Grilled Shrimp chopped
Grilled Chicken chopped
Soak quinoa for five minutes then drain. Bring water to boil and add quinoa. Lower flame to barely simmer, cover, and cook until all of the water is absorbed (20-30 minutes). Let cool. Mix the remaining ingredients in a bowl and mix well. (Note: bulgar can easily be substituted for quinoa).
2) California Tabboulleh is a variation on traditional tabbouleh.
1/2 cup bulgar (medium size)
1 cup stock or boiling water
1 lb tomatoes
1/2 cup green onion
1 can black beans
1 cup corn
2-3 cups cilantro
2 jalapeno peppers diced (rib and seeds removed)
1/8 teaspoon cayenne pepper
1/2 tsp. salt if using water
1/2 teaspoon pepper
1/4 cup citrus (lemon, lime and orange combination)
1/4 cup olive oil
Queso Fresco or mild Feta Cheese
1 cup chopped cucumber
1 cup chopped red pepper
Pour 1 cup boiling water over bulgar and allow bulgar to soften while you prepare the other ingredients. Chop tomatoes and leave in a colander to drain. Chop onion, cilantro and pepper. Rinse black beans. Drain and discard excess liquid from bulgar.
Toss bulgar, tomatoes, onion, cilantro, corn and beans. Dress with citrus juice and olive oil. Season to taste. It’s best prepared a couple of hours or more ahead of serving to allow flavors to develop. (Note: quinoa can easily be substituted for bulgar).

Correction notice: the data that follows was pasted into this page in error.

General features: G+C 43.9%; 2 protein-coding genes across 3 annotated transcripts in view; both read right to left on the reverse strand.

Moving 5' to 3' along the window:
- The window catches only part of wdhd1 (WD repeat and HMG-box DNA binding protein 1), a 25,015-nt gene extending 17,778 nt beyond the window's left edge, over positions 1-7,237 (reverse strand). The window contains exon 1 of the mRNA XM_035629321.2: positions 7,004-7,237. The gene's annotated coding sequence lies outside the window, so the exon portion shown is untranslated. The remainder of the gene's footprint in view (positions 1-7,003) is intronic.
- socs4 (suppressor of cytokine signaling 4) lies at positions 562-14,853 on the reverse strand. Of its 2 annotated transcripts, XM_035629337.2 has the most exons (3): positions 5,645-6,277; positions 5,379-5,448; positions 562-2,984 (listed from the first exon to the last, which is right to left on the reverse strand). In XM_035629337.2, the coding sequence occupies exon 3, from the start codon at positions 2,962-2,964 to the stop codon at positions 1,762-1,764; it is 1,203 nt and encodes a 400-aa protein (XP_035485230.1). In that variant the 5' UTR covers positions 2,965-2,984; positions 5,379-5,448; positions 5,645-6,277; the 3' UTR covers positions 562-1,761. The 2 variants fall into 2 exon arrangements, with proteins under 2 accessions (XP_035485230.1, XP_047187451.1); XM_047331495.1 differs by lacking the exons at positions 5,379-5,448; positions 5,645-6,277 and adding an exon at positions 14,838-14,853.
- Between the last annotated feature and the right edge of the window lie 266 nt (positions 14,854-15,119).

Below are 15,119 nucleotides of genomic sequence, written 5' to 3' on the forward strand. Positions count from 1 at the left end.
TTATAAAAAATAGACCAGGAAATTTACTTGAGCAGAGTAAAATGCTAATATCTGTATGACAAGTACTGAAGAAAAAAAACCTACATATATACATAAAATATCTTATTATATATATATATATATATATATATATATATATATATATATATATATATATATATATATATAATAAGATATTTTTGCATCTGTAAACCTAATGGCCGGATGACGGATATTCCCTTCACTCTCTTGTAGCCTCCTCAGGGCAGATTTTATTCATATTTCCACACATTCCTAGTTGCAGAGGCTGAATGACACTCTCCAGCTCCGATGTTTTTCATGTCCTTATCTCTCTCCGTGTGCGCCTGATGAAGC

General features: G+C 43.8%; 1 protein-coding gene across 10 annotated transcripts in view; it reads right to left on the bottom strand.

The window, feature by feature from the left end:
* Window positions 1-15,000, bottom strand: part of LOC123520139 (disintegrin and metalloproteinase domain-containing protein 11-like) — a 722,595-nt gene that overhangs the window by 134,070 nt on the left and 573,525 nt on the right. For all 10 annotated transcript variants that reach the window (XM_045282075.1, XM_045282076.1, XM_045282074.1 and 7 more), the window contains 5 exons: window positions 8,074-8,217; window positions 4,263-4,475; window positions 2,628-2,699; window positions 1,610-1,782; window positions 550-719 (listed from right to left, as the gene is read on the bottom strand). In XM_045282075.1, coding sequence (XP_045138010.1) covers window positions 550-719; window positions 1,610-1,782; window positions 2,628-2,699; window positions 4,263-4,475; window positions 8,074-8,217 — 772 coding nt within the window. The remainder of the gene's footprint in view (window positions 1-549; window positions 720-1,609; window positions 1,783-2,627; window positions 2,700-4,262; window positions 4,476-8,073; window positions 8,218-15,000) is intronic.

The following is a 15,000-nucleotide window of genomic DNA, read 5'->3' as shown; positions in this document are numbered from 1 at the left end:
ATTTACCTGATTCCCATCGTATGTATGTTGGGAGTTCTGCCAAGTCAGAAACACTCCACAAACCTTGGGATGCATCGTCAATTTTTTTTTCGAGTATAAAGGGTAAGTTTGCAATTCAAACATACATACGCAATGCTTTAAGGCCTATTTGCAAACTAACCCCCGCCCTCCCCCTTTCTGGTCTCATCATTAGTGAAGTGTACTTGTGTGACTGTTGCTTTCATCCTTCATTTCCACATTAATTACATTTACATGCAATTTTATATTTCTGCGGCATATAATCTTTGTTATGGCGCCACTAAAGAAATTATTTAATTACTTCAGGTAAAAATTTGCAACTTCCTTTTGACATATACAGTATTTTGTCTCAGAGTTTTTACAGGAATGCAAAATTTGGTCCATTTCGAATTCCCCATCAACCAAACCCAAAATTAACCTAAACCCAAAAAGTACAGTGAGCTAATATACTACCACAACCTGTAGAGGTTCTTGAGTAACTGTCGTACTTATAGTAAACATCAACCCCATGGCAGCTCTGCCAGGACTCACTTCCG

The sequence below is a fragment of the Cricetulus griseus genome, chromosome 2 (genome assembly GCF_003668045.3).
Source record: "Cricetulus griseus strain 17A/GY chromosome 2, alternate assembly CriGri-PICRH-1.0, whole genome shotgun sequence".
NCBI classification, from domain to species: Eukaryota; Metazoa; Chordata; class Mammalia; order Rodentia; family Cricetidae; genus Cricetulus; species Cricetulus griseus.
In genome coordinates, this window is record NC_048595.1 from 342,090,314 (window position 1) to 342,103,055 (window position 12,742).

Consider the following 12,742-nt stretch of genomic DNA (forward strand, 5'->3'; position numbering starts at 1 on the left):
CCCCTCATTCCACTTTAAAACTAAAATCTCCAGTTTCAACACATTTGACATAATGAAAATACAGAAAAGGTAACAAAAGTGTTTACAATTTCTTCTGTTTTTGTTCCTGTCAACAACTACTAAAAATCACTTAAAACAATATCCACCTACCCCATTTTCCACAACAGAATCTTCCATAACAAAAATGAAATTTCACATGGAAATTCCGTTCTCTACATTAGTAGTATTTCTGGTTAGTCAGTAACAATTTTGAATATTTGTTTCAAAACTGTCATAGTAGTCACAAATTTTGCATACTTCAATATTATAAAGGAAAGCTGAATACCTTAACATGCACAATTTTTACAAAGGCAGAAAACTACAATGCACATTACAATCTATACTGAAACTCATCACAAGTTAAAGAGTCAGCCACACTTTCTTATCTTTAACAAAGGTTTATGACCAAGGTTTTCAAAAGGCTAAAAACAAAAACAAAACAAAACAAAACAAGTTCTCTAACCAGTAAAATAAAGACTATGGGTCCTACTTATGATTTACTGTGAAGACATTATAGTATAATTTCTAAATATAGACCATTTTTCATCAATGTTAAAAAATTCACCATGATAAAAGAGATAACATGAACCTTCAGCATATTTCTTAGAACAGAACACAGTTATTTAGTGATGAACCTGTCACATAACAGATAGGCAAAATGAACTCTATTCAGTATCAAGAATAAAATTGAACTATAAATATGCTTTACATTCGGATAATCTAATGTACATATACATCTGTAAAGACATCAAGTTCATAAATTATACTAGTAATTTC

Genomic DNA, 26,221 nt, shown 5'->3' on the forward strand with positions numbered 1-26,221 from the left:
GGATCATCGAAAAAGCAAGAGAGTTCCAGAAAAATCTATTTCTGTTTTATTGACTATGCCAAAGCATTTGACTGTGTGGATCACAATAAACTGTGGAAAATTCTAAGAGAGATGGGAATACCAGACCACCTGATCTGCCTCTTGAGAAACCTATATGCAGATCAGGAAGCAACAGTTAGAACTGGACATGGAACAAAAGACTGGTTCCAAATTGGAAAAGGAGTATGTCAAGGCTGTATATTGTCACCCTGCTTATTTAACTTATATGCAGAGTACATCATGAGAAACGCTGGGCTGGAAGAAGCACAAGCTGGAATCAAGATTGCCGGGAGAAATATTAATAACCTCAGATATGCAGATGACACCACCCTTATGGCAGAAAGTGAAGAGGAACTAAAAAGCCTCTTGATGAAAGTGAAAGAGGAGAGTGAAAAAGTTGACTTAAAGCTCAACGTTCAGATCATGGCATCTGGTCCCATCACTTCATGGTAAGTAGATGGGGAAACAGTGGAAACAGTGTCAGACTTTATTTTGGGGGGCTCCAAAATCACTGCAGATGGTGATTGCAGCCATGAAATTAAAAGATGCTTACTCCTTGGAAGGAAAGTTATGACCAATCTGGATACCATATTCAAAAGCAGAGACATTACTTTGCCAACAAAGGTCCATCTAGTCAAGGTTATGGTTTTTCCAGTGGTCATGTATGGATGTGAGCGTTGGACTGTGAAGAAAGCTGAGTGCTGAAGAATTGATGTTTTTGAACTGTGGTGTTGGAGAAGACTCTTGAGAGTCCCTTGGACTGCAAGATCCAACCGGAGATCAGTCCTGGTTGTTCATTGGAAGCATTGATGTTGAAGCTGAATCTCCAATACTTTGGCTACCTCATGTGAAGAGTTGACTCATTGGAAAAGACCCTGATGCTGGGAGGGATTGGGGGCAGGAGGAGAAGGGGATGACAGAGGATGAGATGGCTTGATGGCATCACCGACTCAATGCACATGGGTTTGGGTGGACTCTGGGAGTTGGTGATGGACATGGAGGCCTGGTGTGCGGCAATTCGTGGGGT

Feel free to alter ingredients and measures according to taste and harvest.
I love the sour taste of Sorrel. Its great raw in mixed green salads or as the main ingredient in the French classic, Sorrel Soup or the Eastern European classic, Schav.
Sorrel is a perennial in the Polygonaceae family along with such relatives as buckwheat and rhubarb. The reason I mention it now is that after 3 seasons ours has just bolted.
Enjoy it while you can.
Kohlrabi was harvested recently and like other uncommon vegetables the question most asked was, what do we do with it? First, a little information; Kohlrabi is a member of the cabbage family. Its name is derived from the German Kohl (cabbage) and Rube or Rabi (turnip) because the swollen stem looks like a turnip.
The taste and texture of kohlrabi is similar to broccoli stems or cabbage hearts but milder and sweeter. It can be eaten raw or cooked. Small kohlrabi do not need to be skinned, but the larger ones definitely do.
Of kohlrabi’s two varieties the purple globe is sweeter and tastier than the apple-green.
Nutritionally, kohlarabi is very low in Saturated Fat and Cholesterol. It is also a good source of Thiamin, Folate, Magnesium and Phosphorus, and a very good source of Dietary Fiber, Vitamin C, Vitamin B6, Potassium, Copper and Manganese. See complete Kohlrabi Nutritional Values from nutritiondata.com.
The following are some recipes I found featuring kohlrabi:
10) Mashed Kohlrabi